Forcing employers or employees to contribute to pension schemes is more widely opposed than was first thought.
Previously polls suggested that 70 per cent of the population were in favour of requiring employers to add money to a pension scheme.
However, new research from the ABI (Association of British Insurers) suggests that these high levels of support crumble when the full impact on wages and salaries is explained.
The head of pensions and savings at the ABI Joanne Segars, said: "This research shows that the argument for compulsion in pension saving is not as black and white as it first appears."
"Once people start to understand the implications of compulsion and in particular realise that compulsion has to be paid for and is not simply 'free money', the arguments become less clear cut."
She added: "Even supporters of compulsion tend to shy away from the suggestion that they should contribute more than they do at present."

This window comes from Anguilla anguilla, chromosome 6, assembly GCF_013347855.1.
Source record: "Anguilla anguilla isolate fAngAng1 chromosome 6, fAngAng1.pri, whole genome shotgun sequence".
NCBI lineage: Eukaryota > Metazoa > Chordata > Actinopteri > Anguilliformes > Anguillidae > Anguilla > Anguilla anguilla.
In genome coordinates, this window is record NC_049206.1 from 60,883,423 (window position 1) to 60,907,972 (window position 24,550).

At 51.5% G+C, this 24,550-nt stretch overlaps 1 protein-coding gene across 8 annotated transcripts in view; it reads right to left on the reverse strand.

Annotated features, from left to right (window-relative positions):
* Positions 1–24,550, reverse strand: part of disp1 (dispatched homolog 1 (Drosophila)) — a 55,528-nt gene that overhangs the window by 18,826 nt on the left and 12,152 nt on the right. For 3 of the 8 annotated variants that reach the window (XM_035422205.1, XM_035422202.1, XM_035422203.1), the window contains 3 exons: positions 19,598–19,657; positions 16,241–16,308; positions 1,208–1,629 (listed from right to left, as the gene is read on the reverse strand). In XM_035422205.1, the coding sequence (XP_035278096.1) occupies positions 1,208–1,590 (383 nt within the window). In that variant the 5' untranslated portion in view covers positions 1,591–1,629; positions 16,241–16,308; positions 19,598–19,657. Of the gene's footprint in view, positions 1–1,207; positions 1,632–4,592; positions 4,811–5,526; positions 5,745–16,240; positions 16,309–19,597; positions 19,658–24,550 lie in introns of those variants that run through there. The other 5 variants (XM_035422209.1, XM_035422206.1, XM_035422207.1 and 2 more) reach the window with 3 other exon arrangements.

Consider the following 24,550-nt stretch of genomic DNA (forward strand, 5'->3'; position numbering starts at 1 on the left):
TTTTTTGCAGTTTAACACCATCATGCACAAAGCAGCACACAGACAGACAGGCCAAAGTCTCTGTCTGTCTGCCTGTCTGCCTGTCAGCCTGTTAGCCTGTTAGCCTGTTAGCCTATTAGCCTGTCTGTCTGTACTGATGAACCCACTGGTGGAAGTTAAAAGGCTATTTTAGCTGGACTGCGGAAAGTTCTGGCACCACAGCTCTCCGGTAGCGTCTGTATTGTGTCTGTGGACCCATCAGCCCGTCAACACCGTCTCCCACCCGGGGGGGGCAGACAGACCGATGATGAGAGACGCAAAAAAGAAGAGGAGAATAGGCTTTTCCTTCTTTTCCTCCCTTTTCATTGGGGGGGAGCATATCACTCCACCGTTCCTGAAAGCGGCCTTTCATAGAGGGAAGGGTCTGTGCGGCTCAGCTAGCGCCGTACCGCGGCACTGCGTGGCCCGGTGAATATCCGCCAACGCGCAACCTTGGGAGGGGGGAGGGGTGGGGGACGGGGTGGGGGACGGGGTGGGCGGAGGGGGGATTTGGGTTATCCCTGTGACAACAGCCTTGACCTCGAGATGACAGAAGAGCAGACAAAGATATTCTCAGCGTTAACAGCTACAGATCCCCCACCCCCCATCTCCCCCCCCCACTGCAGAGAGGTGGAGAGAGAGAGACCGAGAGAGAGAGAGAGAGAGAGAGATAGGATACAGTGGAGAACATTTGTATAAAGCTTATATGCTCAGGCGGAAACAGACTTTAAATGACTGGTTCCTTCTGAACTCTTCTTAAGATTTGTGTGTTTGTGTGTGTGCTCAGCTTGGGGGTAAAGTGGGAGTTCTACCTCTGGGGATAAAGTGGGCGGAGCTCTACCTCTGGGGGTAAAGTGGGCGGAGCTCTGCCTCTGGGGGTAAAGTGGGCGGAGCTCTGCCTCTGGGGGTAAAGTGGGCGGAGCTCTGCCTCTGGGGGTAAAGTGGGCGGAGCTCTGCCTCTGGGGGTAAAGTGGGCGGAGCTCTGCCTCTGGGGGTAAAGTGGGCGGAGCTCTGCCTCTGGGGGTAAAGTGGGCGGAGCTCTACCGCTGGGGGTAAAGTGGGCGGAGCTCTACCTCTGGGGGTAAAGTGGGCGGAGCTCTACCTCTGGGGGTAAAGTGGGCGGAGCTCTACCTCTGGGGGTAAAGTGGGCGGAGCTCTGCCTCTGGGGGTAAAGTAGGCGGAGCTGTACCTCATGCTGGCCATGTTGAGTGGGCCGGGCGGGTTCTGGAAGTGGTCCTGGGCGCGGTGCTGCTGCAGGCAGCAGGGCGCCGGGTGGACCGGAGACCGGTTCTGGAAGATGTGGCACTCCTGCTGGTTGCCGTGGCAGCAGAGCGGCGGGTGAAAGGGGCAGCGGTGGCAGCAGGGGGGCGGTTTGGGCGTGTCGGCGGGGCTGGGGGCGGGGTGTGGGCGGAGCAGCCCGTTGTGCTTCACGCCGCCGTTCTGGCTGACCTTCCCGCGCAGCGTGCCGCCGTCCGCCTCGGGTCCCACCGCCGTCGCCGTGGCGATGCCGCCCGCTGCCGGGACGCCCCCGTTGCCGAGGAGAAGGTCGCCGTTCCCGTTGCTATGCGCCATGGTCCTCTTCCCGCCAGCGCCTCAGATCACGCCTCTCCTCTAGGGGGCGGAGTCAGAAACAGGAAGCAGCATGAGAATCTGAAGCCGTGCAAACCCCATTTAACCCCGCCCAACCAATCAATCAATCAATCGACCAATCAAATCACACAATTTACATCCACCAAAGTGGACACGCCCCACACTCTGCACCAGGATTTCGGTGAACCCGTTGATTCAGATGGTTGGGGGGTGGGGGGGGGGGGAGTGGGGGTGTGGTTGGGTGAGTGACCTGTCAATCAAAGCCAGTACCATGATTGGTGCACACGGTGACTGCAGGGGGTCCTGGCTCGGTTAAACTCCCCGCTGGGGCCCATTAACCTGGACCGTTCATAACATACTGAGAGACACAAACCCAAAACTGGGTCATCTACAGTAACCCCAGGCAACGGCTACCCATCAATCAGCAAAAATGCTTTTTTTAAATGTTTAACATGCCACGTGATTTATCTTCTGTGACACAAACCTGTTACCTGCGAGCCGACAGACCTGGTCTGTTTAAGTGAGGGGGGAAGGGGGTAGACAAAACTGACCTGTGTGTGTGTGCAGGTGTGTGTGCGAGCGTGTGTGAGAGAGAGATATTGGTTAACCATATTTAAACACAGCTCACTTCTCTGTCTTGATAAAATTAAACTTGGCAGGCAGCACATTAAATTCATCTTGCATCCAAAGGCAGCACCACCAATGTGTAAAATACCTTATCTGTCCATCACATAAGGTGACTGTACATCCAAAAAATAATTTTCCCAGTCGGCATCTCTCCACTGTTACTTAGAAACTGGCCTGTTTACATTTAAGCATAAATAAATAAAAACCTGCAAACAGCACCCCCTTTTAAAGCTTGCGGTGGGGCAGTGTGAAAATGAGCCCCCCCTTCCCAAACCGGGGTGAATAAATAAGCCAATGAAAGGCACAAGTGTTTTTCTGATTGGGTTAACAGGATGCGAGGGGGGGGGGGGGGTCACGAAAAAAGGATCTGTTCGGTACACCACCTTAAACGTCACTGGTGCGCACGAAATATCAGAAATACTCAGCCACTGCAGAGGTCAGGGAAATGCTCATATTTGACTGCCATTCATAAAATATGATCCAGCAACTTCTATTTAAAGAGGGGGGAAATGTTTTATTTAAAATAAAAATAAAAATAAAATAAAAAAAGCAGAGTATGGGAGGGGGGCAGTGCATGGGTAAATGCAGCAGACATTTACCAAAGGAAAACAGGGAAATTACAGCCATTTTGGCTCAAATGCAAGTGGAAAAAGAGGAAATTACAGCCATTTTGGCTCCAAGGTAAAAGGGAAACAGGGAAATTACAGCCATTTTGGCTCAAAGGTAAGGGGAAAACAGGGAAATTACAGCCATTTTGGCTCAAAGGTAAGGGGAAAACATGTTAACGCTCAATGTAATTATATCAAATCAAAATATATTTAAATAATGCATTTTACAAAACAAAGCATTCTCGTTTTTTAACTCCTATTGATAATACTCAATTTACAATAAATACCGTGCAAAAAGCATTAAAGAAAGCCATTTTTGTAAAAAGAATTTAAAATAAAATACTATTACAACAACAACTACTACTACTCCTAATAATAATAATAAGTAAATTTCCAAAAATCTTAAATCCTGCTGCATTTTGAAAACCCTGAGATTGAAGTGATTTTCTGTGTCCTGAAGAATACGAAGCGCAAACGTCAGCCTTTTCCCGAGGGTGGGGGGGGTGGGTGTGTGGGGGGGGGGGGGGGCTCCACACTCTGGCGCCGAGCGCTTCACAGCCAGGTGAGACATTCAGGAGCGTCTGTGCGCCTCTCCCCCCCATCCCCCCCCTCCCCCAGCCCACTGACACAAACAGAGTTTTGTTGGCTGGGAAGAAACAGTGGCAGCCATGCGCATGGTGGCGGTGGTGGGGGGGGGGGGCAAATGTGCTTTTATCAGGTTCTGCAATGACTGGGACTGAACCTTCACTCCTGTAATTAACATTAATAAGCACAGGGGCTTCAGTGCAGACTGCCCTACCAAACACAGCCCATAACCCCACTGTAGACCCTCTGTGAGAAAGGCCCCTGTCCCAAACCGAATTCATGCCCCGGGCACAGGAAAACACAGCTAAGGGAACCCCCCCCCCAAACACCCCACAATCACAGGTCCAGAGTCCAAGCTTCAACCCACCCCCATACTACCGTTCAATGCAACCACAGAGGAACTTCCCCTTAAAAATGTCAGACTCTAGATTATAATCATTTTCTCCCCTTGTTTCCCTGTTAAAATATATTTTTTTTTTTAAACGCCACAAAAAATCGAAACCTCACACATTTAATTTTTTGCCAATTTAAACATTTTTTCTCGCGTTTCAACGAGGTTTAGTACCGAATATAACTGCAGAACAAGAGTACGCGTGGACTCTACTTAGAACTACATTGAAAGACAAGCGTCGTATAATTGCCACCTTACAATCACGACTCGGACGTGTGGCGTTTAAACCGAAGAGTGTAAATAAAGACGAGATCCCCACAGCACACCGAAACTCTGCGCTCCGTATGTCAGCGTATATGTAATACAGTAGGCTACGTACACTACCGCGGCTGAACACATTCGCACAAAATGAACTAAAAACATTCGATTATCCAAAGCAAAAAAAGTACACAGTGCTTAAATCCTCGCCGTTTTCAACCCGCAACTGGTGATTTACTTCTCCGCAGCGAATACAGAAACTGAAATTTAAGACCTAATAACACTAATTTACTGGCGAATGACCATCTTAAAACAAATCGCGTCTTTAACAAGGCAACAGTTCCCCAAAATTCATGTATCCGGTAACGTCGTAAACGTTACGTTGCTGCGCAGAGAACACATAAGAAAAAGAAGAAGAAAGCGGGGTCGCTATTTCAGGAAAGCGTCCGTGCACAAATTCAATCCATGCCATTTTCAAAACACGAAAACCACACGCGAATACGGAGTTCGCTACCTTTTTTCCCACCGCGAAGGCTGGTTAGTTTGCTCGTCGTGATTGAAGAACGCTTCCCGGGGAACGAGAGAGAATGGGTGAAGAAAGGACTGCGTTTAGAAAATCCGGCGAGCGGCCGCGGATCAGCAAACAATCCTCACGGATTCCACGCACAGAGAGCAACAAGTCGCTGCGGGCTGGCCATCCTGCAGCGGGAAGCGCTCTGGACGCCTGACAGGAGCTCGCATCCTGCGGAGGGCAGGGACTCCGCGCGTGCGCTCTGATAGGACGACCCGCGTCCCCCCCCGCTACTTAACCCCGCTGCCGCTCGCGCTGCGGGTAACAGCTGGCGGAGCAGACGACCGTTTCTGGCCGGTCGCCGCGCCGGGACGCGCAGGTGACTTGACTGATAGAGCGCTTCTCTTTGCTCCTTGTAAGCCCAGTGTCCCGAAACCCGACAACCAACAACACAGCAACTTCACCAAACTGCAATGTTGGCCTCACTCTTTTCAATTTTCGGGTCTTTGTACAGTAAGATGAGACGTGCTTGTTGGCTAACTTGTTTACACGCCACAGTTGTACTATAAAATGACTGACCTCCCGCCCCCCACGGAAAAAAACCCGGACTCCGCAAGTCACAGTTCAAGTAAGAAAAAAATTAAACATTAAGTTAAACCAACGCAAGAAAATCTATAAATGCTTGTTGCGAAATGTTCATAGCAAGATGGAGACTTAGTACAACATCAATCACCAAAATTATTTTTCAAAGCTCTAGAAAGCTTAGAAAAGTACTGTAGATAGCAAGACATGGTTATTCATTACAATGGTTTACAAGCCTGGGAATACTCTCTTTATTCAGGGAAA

Of the various proposals canvassed, a system of compulsory employer and employee contributions was consistently the most popular.
Other key findings included the fact that 42 per cent of the population would support compulsion that is at or below their current level of contribution, but only one in four people would like it to affect them personally.
The research comes from the ABI's paper 'Compulsory pensions - an analysis of public attitudes', the first in a series looking at pensions.
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